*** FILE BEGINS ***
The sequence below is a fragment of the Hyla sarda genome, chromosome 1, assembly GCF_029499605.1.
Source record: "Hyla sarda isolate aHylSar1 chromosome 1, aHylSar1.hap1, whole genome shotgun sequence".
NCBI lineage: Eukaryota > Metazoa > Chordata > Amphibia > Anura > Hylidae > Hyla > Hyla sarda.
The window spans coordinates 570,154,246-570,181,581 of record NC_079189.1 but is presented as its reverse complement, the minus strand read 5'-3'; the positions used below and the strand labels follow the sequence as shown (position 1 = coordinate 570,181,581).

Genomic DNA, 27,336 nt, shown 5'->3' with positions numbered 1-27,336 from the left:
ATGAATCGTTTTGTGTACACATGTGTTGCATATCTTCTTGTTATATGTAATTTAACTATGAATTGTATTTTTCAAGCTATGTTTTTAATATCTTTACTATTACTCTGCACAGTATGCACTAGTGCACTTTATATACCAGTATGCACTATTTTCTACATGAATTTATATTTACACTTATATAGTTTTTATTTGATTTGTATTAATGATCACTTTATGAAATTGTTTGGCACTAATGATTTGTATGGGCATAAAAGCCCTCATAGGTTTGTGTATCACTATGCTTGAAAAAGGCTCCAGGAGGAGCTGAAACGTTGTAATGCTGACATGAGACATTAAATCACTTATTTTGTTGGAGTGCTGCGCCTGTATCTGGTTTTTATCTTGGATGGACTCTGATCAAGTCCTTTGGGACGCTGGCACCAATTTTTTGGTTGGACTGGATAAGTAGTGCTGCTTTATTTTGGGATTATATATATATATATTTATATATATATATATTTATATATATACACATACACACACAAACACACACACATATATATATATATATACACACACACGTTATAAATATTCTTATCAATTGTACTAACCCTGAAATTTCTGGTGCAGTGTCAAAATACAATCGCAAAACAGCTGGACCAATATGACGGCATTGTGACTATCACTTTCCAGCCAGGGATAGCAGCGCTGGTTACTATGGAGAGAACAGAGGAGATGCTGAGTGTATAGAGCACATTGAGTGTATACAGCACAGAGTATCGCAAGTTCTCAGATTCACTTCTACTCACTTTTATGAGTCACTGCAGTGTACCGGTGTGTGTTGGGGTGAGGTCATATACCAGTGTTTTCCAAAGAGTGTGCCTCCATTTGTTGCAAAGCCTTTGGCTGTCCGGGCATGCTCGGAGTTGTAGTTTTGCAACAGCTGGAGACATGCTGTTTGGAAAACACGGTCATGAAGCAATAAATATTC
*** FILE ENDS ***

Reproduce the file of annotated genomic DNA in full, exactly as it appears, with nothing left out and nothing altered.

The sequence below is a fragment of the Hyla sarda genome, chromosome 1, assembly GCF_029499605.1.
Source record: "Hyla sarda isolate aHylSar1 chromosome 1, aHylSar1.hap1, whole genome shotgun sequence".
NCBI lineage: Eukaryota > Metazoa > Chordata > Amphibia > Anura > Hylidae > Hyla > Hyla sarda.
The window spans coordinates 570,154,246-570,181,581 of record NC_079189.1 but is presented as its reverse complement, the minus strand read 5'-3'; the positions used below and the strand labels follow the sequence as shown (position 1 = coordinate 570,181,581).

Genomic DNA, 27,336 nt, shown 5'->3' with positions numbered 1-27,336 from the left:
ATGAATCGTTTTGTGTACACATGTGTTGCATATCTTCTTGTTATATGTAATTTAACTATGAATTGTATTTTTCAAGCTATGTTTTTAATATCTTTACTATTACTCTGCACAGTATGCACTAGTGCACTTTATATACCAGTATGCACTATTTTCTACATGAATTTATATTTACACTTATATAGTTTTTATTTGATTTGTATTAATGATCACTTTATGAAATTGTTTGGCACTAATGATTTGTATGGGCATAAAAGCCCTCATAGGTTTGTGTATCACTATGCTTGAAAAAGGCTCCAGGAGGAGCTGAAACGTTGTAATGCTGACATGAGACATTAAATCACTTATTTTGTTGGAGTGCTGCGCCTGTATCTGGTTTTTATCTTGGATGGACTCTGATCAAGTCCTTTGGGACGCTGGCACCAATTTTTTGGTTGGACTGGATAAGTAGTGCTGCTTTATTTTGGGATTATATATATATATATTTATATATATATATATTTATATATATACACATACACACACAAACACACACACATATATATATATATATACACACACACGTTATAAATATTCTTATCAATTGTACTAACCCTGAAATTTCTGGTGCAGTGTCAAAATACAATCGCAAAACAGCTGGACCAATATGACGGCATTGTGACTATCACTTTCCAGCCAGGGATAGCAGCGCTGGTTACTATGGAGAGAACAGAGGAGATGCTGAGTGTATAGAGCACATTGAGTGTATACAGCACAGAGTATCGCAAGTTCTCAGATTCACTTCTACTCACTTTTATGAGTCACTGCAGTGTACCGGTGTGTGTTGGGGTGAGGTCATATACCAGTGTTTTCCAAAGAGTGTGCCTCCATTTGTTGCAAAGCCTTTGGCTGTCCGGGCATGCTCGGAGTTGTAGTTTTGCAACAGCTGGAGACATGCTGTTTGGAAAACACGGTCATGAAGCAATAAATATTC